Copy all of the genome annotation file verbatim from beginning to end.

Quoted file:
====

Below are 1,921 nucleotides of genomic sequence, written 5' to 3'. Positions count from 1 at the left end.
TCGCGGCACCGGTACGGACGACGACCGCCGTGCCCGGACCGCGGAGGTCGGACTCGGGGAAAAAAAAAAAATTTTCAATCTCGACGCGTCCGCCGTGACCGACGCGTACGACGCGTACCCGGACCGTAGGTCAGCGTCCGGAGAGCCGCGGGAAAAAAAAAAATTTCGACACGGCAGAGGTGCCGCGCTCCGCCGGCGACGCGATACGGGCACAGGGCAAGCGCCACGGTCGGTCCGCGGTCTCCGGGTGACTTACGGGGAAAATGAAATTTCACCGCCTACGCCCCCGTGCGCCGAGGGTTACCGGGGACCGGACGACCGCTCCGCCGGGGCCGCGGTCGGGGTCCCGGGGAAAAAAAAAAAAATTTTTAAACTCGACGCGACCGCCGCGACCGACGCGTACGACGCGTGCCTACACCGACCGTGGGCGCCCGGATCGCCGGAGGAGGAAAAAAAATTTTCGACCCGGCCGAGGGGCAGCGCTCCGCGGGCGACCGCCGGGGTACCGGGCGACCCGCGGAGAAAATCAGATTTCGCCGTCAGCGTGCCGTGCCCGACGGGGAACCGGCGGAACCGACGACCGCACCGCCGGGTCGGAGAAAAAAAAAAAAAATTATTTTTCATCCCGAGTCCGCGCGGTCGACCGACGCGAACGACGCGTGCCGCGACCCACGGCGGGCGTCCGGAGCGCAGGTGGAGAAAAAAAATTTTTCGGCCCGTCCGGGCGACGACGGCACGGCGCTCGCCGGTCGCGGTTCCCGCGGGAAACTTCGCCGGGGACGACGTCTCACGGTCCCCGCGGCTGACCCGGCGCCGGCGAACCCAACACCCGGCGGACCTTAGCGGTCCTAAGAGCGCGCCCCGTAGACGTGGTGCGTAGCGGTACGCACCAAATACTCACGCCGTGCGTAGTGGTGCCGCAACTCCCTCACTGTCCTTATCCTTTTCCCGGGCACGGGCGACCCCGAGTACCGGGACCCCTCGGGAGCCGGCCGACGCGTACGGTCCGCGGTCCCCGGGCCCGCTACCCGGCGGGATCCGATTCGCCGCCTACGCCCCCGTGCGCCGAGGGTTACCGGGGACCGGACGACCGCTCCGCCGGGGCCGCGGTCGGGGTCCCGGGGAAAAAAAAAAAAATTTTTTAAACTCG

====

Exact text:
Below are 1,921 nucleotides of genomic sequence, written 5' to 3'. Positions count from 1 at the left end.
TCGCGGCACCGGTACGGACGACGACCGCCGTGCCCGGACCGCGGAGGTCGGACTCGGGGAAAAAAAAAAAATTTTCAATCTCGACGCGTCCGCCGTGACCGACGCGTACGACGCGTACCCGGACCGTAGGTCAGCGTCCGGAGAGCCGCGGGAAAAAAAAAAATTTCGACACGGCAGAGGTGCCGCGCTCCGCCGGCGACGCGATACGGGCACAGGGCAAGCGCCACGGTCGGTCCGCGGTCTCCGGGTGACTTACGGGGAAAATGAAATTTCACCGCCTACGCCCCCGTGCGCCGAGGGTTACCGGGGACCGGACGACCGCTCCGCCGGGGCCGCGGTCGGGGTCCCGGGGAAAAAAAAAAAAATTTTTAAACTCGACGCGACCGCCGCGACCGACGCGTACGACGCGTGCCTACACCGACCGTGGGCGCCCGGATCGCCGGAGGAGGAAAAAAAATTTTCGACCCGGCCGAGGGGCAGCGCTCCGCGGGCGACCGCCGGGGTACCGGGCGACCCGCGGAGAAAATCAGATTTCGCCGTCAGCGTGCCGTGCCCGACGGGGAACCGGCGGAACCGACGACCGCACCGCCGGGTCGGAGAAAAAAAAAAAAAATTATTTTTCATCCCGAGTCCGCGCGGTCGACCGACGCGAACGACGCGTGCCGCGACCCACGGCGGGCGTCCGGAGCGCAGGTGGAGAAAAAAAATTTTTCGGCCCGTCCGGGCGACGACGGCACGGCGCTCGCCGGTCGCGGTTCCCGCGGGAAACTTCGCCGGGGACGACGTCTCACGGTCCCCGCGGCTGACCCGGCGCCGGCGAACCCAACACCCGGCGGACCTTAGCGGTCCTAAGAGCGCGCCCCGTAGACGTGGTGCGTAGCGGTACGCACCAAATACTCACGCCGTGCGTAGTGGTGCCGCAACTCCCTCACTGTCCTTATCCTTTTCCCGGGCACGGGCGACCCCGAGTACCGGGACCCCTCGGGAGCCGGCCGACGCGTACGGTCCGCGGTCCCCGGGCCCGCTACCCGGCGGGATCCGATTCGCCGCCTACGCCCCCGTGCGCCGAGGGTTACCGGGGACCGGACGACCGCTCCGCCGGGGCCGCGGTCGGGGTCCCGGGGAAAAAAAAAAAAATTTTTTAAACTCG